Crazy, Baby

by Andrea Elizabeth

Recently I was in a conversation with a group of people from Church about the role of psychological counseling in the Orthodox Church. One of the participants said that Metropolitan Jonah had some really good things to say about it in his book, Reflections on a Spiritual Journey. It seems to me that people sometimes get disappointed that they still may need outside counseling after joining the Church because of the Church’s claims, particularly before partaking of the Eucharist when we say, “for the healing of soul and body”. The Church does not claim that you will never need to go to a physical doctor, so why shouldn’t you need to go to a soul doctor?

Personally, I trust that our materially based scientific community understands the human body better than the soul and spirit. But there are some psychiatric disorders, perhaps based on physical problems, that require more profound intervention. Additionally, I believe our souls and bodies are linked. I was particular convinced of this by a patient of mine (a long time ago) who had been a police officer who while directing traffic got hit and suffered a severe head injury. His wife said he had a complete personality change when this happened. Before he was a very nice, decent, loving husband and father, and after, he became the foul mouthed abusive person he was in the hospital. That is very sad.

In cases like this and other severe states, I believe medications and other desperate measures should be implemented. I also have a theory that when a person’s brain is physically weakened by injury, which may also include emotional abuse or stress,  that it gives opportunity for demonic influence to infiltrate. As an aside, in stories, victims are portrayed as helpless, passive angels. I say beware, victims are very vulnerable to a number of spiritual ailments. The most common non psychotic (loss of touch with reality, but who hasn’t?) ones seem to be resentment, self pity, and a reflex for revenge. I think their sense of how to relate to others also undergoes change. I don’t say negative, because perhaps it was unrealistic before in a romantic sense. We project onto others how we expect relationships to be, often ignoring, or not being able to see the person for who they really are, what they expect from relationship, and how both expectations are different than how the relationship is meant to be.

Back to the healing of soul and body. I believe there is too much emphasis on comfort and youthful abilities in the promotion of health. But I also don’t believe we should go around with open wounds and broken limbs either. Elder Porphyrios had very severe, poorly treated bone problems, however, and used his painful condition to focus more on prayer. The soul should have higher priority, imo. But I am a believer in and frequent (at least once a week, usually) partaker Ibuprofen for just about anything. It’s my Windex a la the dad in My Big Fat Greek Wedding. I have an aversion to consciousness altering drugs, even though I like the relaxing effect of narcotic pain killers. I can’t let myself take them just for relaxation, though. This is also the reason I resist taking muscle relaxants for my back, or anti-anxiety medications, or anti-depressants, or drinking alcohol beyond rare special occasions. I don’t think my case is bad enough for these measures, even though my family may have enjoyed me better, or maybe been less traumatized by me at times if I had. In addition to Ibuprofen, caffeine is also my close friend who hopefully helps me participate better with others. And I also have more hope and expectation for The Prayers and The Eucharist than in psychology and doctors. George pointed out that evening, though, that some Fathers understood depression and anger in a very detailed way that would outshine any modern scientific explanation. St. John Cassian’s  The Conferences come to mind.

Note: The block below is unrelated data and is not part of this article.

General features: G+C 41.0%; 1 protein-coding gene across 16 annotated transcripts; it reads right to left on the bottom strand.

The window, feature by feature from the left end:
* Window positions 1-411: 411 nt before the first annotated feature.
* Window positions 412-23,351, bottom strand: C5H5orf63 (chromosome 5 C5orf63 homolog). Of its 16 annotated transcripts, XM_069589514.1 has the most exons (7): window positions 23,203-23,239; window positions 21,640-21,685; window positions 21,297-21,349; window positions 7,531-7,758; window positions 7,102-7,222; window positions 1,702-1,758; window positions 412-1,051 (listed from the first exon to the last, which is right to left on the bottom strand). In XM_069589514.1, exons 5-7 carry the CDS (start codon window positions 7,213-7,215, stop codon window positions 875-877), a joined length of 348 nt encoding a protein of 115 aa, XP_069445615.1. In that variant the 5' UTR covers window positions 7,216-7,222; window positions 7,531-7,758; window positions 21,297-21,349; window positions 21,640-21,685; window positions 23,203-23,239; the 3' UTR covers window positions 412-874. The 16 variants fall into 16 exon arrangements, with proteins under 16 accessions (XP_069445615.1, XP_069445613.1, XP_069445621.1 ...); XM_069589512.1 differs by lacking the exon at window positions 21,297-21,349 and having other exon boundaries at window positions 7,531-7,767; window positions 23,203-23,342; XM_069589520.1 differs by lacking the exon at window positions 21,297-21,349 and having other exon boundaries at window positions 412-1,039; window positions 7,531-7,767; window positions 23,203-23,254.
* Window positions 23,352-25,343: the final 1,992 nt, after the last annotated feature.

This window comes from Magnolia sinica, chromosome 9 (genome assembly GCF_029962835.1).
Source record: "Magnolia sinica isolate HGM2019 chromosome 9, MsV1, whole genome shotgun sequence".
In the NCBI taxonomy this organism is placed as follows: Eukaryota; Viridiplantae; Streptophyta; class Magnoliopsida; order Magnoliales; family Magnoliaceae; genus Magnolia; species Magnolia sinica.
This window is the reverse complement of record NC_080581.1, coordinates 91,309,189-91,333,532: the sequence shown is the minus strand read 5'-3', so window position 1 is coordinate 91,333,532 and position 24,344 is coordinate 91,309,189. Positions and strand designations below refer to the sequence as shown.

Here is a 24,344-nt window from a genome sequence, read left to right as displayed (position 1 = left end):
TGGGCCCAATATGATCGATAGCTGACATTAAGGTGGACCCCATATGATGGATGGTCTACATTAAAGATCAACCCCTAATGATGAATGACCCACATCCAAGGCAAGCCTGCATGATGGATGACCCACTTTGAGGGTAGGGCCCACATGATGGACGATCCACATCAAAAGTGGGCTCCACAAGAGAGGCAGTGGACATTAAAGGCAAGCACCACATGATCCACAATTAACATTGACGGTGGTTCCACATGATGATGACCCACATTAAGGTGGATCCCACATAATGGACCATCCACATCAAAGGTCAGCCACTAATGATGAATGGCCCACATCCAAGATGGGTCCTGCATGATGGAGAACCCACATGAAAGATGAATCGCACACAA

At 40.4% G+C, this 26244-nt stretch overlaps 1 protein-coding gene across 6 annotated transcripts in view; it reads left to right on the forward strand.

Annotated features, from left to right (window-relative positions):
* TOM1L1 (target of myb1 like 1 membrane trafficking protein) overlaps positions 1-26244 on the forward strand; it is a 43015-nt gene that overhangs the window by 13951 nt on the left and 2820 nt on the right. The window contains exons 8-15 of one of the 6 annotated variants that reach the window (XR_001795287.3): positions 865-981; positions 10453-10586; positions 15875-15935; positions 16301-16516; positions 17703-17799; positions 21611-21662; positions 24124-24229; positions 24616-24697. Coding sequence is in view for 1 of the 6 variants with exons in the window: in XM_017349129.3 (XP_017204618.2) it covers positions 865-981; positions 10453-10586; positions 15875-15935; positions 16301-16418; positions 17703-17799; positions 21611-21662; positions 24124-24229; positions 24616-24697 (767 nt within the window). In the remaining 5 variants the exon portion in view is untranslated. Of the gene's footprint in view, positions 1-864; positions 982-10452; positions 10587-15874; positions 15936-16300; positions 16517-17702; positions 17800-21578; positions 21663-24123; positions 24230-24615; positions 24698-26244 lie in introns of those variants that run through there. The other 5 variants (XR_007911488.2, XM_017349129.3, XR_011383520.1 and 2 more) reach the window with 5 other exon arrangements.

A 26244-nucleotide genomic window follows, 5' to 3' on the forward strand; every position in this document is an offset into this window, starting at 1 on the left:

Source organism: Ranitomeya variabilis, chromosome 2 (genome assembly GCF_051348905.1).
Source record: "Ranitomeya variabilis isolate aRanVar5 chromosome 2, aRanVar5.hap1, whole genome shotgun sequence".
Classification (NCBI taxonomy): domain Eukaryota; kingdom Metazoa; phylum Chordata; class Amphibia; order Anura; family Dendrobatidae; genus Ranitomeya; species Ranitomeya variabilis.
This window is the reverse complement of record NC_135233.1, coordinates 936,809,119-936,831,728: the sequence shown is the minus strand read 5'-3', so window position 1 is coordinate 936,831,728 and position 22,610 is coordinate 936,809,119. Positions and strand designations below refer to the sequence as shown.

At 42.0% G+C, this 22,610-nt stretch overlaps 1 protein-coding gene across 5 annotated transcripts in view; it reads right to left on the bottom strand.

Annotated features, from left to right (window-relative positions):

I also wonder if some people’s discouragement with the healing qualities of the Church’s services comes from impatience. Learning ascesis and the habit of prayer is very difficult and takes a very long time. Some disorders may make it too hard for a person to begin this journey however, but I would view that as a physical condition with their brain, not their mind, though it is affected, and so temporary (hopefully) measures may be needed to help them focus and be calm enough to begin. And I think the psychiatric community has some valuable insight into the human condition and how we react to things. I don’t know how much of this is taught in seminary. It should probably be emphasized more because a generic spiritual only approach may not be as comprehensive or detailed as a person needs. Nevertheless, I would still take it over the modern psychiatric only approach. You wont get completely healed there. Health is Sainthood, not some American notion of happiness, and they can’t do that for you.

As far as understanding the effects of stress on a person, which leads to all sorts of physical and mental difficulties, I think I have had too much of a self-pitying focus. A bit more stoicism instead of emotionalism is probably called for. But the emotional reactions are “natural” it seems. And they are also over emphasized and held as too important. I think they should be seen more as annoyances. Sorrow and tears over our own sins is what is prescribed. Still we can’t help going through the grieving process. It really is unavoidable and should be gone through carefully and with attention. People get stuck in certain stages and should be educated on recognizing them and learning to move on to the next one. Baby steps.

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